Guy prancin' and singin'This headline is the only sound you'll hear for the next 24 hours. You will load up this microsite with one repeating video on it, and you won't close it until your ears are burning, and you feel something warm and wet trickling out over your earphones.

Five seconds in, a man lip-synchs to the words "Yuh-yuh-yuh-yuh-yuh."

You shouldn't ruin this with commentary or explanation. You shouldn't read on and see a YouTube video of the same performance, or find out who the hell this man is and why he's lip-synching to tra-la-la words for about three minutes. It will ruin the magic.

Oh god, you're going to anyway. I hate you.

Some things seem so odd, so completely insolite, that in coming across them one can only assume that they are completely without historical precedent, that they exist outside of all tradition.
That's a blogger named Justin E. H. Smith putting this better than anyone else ever will. Smith says the singer above is named Edward Hill, or at least that's a translation of his Russian name (Eduard Khil). He's singing "I Am So Happy to Finally Be Back Home," a song written to be performed just like this, to a Russian audience in the 70s or 80s.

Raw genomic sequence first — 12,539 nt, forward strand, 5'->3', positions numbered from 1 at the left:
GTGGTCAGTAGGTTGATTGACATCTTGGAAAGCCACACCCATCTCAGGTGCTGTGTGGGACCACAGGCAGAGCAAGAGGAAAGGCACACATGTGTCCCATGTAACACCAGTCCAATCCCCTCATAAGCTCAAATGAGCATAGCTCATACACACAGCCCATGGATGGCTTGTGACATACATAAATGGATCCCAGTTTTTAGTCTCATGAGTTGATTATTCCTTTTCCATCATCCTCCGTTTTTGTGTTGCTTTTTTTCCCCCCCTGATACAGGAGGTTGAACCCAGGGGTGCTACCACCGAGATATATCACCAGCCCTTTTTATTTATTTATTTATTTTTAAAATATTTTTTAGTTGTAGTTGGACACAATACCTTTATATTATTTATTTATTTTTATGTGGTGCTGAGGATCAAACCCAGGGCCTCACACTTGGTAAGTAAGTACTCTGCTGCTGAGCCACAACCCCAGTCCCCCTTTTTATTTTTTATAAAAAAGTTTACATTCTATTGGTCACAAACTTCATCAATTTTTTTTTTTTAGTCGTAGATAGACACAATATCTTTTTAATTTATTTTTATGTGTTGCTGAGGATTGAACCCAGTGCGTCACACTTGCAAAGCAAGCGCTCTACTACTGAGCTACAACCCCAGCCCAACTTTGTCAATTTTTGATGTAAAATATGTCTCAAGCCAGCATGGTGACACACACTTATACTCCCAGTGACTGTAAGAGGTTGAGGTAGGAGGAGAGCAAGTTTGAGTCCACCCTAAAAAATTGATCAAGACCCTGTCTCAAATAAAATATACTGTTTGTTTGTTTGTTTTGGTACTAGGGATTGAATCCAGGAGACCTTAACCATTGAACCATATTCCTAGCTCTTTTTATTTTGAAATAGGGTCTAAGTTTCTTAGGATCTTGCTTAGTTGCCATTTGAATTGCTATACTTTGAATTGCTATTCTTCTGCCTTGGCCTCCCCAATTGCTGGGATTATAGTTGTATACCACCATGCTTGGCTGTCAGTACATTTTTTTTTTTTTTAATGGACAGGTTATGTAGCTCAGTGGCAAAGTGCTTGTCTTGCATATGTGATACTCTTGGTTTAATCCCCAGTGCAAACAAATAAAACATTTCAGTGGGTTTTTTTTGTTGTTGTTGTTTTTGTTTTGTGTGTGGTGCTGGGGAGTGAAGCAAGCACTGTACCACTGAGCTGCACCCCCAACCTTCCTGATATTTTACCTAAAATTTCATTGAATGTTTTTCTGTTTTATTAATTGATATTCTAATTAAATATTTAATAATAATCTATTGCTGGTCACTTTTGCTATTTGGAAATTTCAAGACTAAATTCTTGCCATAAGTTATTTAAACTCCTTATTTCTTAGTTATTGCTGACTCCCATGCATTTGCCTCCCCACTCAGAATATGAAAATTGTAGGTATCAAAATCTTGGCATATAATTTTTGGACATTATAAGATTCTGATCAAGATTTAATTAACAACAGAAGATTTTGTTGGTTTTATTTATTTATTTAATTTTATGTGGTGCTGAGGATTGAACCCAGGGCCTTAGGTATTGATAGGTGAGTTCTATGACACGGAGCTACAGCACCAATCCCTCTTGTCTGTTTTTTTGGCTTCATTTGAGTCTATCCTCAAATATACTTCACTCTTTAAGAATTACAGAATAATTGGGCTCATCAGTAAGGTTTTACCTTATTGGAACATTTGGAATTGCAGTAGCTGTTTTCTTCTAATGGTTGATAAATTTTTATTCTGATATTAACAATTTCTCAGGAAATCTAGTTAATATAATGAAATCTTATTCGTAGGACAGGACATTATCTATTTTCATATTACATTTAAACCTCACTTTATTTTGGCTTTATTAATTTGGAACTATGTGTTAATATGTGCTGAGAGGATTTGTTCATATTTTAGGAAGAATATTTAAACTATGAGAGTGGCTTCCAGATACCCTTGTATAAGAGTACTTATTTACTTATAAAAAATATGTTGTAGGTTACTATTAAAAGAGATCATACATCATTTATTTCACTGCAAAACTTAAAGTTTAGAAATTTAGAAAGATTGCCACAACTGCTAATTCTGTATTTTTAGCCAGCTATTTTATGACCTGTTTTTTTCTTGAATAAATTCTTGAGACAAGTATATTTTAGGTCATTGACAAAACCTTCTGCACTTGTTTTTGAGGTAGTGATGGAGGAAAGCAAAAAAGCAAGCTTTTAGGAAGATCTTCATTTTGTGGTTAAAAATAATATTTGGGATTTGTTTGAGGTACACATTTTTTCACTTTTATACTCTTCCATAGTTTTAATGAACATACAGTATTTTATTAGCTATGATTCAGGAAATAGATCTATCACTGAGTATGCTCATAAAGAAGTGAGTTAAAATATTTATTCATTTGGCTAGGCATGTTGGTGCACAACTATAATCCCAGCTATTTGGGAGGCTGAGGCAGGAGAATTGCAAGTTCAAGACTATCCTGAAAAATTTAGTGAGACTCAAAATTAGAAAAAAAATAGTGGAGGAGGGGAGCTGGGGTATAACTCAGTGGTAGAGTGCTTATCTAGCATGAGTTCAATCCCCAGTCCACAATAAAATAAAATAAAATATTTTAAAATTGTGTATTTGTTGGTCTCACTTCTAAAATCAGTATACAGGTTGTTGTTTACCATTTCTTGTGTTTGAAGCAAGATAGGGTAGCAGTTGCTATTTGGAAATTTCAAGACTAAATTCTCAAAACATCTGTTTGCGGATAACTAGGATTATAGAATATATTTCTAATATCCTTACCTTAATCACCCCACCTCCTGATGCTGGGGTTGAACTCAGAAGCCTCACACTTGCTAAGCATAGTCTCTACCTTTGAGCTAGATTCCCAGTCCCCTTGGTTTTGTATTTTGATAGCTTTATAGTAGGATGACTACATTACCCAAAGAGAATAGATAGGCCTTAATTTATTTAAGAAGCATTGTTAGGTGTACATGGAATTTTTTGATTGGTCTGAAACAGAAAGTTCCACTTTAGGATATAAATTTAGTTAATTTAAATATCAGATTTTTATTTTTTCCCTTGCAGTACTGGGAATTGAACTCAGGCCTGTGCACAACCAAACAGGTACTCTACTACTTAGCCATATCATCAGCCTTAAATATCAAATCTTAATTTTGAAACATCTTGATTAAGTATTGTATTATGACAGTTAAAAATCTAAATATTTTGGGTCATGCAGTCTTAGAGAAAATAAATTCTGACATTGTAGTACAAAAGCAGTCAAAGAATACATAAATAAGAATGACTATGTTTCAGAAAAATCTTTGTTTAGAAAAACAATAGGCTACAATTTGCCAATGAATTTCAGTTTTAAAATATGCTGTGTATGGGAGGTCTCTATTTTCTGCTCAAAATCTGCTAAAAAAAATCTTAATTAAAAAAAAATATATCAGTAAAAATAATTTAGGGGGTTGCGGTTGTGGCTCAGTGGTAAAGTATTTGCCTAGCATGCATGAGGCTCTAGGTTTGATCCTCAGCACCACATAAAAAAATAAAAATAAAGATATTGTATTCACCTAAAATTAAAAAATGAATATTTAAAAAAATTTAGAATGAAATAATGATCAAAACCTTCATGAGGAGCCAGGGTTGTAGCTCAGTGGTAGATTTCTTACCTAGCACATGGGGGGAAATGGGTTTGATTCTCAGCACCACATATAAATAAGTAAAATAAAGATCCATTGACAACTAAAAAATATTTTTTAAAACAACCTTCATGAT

Let's walk through the highlights of Hill's performance:
  • The first yuh-yuh-yuh. I don't believe this video would catch on were the yuh-yuh-yuh not so early.
  • The oh-oh-oh-oh-ho. That's the last time Edward Hill will shape his mouth like the sound supposedly coming out.
  • Eyebrows!
  • The arm-swings.
  • Two open hands, then a sway side-to-side as if to admit the silliness.
  • Low voiiiiice.
  • Pointin' and laughin'.
  • Very specific hand gestures...
  • A wave...
  • And goodbye.
Now experience a whole different interpretation of the song, also poorly lip-synched but much less disturbing:

Smith says that this earlier version shows that the Hill version isn't weird because of the song itself, but because of "the hair, the eyebrows, the elbows... the set, the lighting, the quality of the color film."

The performance is weirder because it was shot in a time when everything looked and felt extra-weird, that era when the hair was foofed up, the performances were winky-winky, and the film was brash and bright.

Now that we've analyzed the whole thing (and there's plenty more analysis at Reddit if you like), let's go watch it over and over for the next day or two.